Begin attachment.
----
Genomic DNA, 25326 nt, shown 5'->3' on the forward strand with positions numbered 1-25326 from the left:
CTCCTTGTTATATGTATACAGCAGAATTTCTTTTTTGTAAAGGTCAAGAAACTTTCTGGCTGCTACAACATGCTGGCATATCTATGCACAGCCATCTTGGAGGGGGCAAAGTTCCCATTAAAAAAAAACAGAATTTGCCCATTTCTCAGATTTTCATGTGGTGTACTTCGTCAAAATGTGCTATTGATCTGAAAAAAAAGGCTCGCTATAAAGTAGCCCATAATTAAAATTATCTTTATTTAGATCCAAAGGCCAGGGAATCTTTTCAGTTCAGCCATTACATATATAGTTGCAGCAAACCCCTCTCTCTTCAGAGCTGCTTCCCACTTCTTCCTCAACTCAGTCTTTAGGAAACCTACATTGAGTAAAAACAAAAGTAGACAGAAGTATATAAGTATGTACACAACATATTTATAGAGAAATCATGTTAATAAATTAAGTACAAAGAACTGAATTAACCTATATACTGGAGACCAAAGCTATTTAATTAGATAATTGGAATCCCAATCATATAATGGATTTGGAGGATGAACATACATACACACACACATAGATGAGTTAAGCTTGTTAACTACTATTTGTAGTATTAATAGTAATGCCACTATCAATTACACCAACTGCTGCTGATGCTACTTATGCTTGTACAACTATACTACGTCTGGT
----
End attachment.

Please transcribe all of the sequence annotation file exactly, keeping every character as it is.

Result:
Genomic DNA, 25326 nt, shown 5'->3' on the forward strand with positions numbered 1-25326 from the left:
CTCCTTGTTATATGTATACAGCAGAATTTCTTTTTTGTAAAGGTCAAGAAACTTTCTGGCTGCTACAACATGCTGGCATATCTATGCACAGCCATCTTGGAGGGGGCAAAGTTCCCATTAAAAAAAAACAGAATTTGCCCATTTCTCAGATTTTCATGTGGTGTACTTCGTCAAAATGTGCTATTGATCTGAAAAAAAAGGCTCGCTATAAAGTAGCCCATAATTAAAATTATCTTTATTTAGATCCAAAGGCCAGGGAATCTTTTCAGTTCAGCCATTACATATATAGTTGCAGCAAACCCCTCTCTCTTCAGAGCTGCTTCCCACTTCTTCCTCAACTCAGTCTTTAGGAAACCTACATTGAGTAAAAACAAAAGTAGACAGAAGTATATAAGTATGTACACAACATATTTATAGAGAAATCATGTTAATAAATTAAGTACAAAGAACTGAATTAACCTATATACTGGAGACCAAAGCTATTTAATTAGATAATTGGAATCCCAATCATATAATGGATTTGGAGGATGAACATACATACACACACACATAGATGAGTTAAGCTTGTTAACTACTATTTGTAGTATTAATAGTAATGCCACTATCAATTACACCAACTGCTGCTGATGCTACTTATGCTTGTACAACTATACTACGTCTGGT